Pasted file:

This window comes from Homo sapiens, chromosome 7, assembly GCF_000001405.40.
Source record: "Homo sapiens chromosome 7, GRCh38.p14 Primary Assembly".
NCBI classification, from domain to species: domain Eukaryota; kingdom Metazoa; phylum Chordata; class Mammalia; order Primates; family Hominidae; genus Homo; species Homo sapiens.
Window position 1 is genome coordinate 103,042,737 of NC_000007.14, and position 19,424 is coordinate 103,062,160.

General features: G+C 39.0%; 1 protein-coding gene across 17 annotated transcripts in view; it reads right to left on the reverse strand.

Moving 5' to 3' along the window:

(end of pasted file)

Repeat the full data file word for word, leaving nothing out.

This window comes from Homo sapiens, chromosome 7, assembly GCF_000001405.40.
Source record: "Homo sapiens chromosome 7, GRCh38.p14 Primary Assembly".
NCBI classification, from domain to species: domain Eukaryota; kingdom Metazoa; phylum Chordata; class Mammalia; order Primates; family Hominidae; genus Homo; species Homo sapiens.
Window position 1 is genome coordinate 103,042,737 of NC_000007.14, and position 19,424 is coordinate 103,062,160.

General features: G+C 39.0%; 1 protein-coding gene across 17 annotated transcripts in view; it reads right to left on the reverse strand.

Moving 5' to 3' along the window: